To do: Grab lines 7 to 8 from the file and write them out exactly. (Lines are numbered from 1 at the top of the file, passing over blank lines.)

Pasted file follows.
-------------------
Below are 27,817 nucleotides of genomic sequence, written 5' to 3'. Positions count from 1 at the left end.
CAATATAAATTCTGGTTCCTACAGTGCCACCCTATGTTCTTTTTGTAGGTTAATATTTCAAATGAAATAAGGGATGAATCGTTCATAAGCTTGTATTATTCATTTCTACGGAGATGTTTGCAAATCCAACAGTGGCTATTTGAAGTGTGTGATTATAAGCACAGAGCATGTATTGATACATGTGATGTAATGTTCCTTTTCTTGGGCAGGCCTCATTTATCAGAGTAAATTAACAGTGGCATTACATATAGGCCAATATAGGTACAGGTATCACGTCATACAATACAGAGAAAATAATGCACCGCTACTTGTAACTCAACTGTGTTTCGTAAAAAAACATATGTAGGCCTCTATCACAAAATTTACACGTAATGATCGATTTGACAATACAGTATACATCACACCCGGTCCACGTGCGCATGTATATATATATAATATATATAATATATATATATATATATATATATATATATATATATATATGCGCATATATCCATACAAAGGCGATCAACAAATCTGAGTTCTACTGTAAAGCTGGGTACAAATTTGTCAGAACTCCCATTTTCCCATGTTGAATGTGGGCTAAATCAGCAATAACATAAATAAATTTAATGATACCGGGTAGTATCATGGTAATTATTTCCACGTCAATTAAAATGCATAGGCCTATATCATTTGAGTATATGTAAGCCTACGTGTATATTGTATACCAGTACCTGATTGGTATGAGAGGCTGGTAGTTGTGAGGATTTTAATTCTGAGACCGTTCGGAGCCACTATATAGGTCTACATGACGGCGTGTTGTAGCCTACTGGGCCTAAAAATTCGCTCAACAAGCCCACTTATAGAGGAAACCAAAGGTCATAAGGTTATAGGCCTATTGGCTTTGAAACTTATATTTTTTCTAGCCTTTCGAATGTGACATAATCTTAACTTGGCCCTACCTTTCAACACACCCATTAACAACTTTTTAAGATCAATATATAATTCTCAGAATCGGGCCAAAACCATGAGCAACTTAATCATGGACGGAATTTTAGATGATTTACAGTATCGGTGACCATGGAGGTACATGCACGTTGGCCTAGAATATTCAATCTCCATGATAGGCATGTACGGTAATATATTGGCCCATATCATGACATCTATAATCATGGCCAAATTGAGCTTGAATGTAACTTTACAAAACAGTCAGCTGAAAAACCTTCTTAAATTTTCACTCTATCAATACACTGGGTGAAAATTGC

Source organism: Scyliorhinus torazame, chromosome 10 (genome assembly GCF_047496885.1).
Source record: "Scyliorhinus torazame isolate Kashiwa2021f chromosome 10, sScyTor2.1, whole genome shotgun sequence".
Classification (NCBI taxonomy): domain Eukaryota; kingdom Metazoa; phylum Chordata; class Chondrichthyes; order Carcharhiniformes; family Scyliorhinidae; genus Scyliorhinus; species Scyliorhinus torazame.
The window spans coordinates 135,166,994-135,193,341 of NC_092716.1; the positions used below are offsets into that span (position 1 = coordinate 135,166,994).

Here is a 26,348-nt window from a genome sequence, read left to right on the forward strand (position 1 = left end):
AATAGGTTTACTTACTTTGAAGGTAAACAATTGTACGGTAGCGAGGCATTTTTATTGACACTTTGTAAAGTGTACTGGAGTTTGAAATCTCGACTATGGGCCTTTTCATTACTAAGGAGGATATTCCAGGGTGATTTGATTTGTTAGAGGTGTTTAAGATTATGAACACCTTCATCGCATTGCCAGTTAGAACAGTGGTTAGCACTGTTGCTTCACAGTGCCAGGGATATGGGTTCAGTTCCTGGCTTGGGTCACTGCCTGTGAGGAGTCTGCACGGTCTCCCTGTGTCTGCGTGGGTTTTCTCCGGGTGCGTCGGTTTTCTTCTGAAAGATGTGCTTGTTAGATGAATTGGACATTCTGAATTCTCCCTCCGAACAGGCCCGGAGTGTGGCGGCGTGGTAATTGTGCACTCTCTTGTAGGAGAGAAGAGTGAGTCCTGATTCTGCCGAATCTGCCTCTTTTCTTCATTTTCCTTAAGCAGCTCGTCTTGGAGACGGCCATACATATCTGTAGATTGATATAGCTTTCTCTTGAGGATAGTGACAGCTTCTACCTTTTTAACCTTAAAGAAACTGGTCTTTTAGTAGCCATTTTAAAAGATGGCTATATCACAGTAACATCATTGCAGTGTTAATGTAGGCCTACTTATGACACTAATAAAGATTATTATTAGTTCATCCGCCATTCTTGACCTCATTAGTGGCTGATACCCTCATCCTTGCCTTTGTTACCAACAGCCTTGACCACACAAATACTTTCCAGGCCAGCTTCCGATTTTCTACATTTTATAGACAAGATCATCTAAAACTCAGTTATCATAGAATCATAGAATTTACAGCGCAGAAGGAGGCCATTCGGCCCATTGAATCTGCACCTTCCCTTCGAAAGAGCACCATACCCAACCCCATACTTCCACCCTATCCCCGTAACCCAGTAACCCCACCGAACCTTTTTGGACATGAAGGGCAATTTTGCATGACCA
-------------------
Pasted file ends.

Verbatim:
Here is a 26,348-nt window from a genome sequence, read left to right on the forward strand (position 1 = left end):
AATAGGTTTACTTACTTTGAAGGTAAACAATTGTACGGTAGCGAGGCATTTTTATTGACACTTTGTAAAGTGTACTGGAGTTTGAAATCTCGACTATGGGCCTTTTCATTACTAAGGAGGATATTCCAGGGTGATTTGATTTGTTAGAGGTGTTTAAGATTATGAACACCTTCATCGCATTGCCAGTTAGAACAGTGGTTAGCACTGTTGCTTCACAGTGCCAGGGATATGGGTTCAGTTCCTGGCTTGGGTCACTGCCTGTGAGGAGTCTGCACGGTCTCCCTGTGTCTGCGTGGGTTTTCTCCGGGTGCGTCGGTTTTCTTCTGAAAGATGTGCTTGTTAGATGAATTGGACATTCTGAATTCTCCCTCCGAACAGGCCCGGAGTGTGGCGGCGTGGTAATTGTGCACTCTCTTGTAGGAGAGAAGAGTGAGTCCTGATTCTGCCGAATCTGCCTCTTTTCTTCATTTTCCTTAAGCAGCTCGTCTTGGAGACGGCCATACATATCTGTAGATTGATATAGCTTTCTCTTGAGGATAGTGACAGCTTCTACCTTTTTAACCTTAAAGAAACTGGTCTTTTAGTAGCCATTTTAAAAGATGGCTATATCACAGTAACATCATTGCAGTGTTAATGTAGGCCTACTTATGACACTAATAAAGATTATTATTAGTTCATCCGCCATTCTTGACCTCATTAGTGGCTGATACCCTCATCCTTGCCTTTGTTACCAACAGCCTTGACCACACAAATACTTTCCAGGCCAGCTTCCGATTTTCTACATTTTATAGACAAGATCATCTAAAACTCAGTTATCATAGAATCATAGAATTTACAGCGCAGAAGGAGGCCATTCGGCCCATTGAATCTGCACCTTCCCTTCGAAAGAGCACCATACCCAACCCCATACTTCCACCCTATCCCCGTAACCCAGTAACCCCACCGAACCTTTTTGGACATGAAGGGCAATTTTGCATGACCA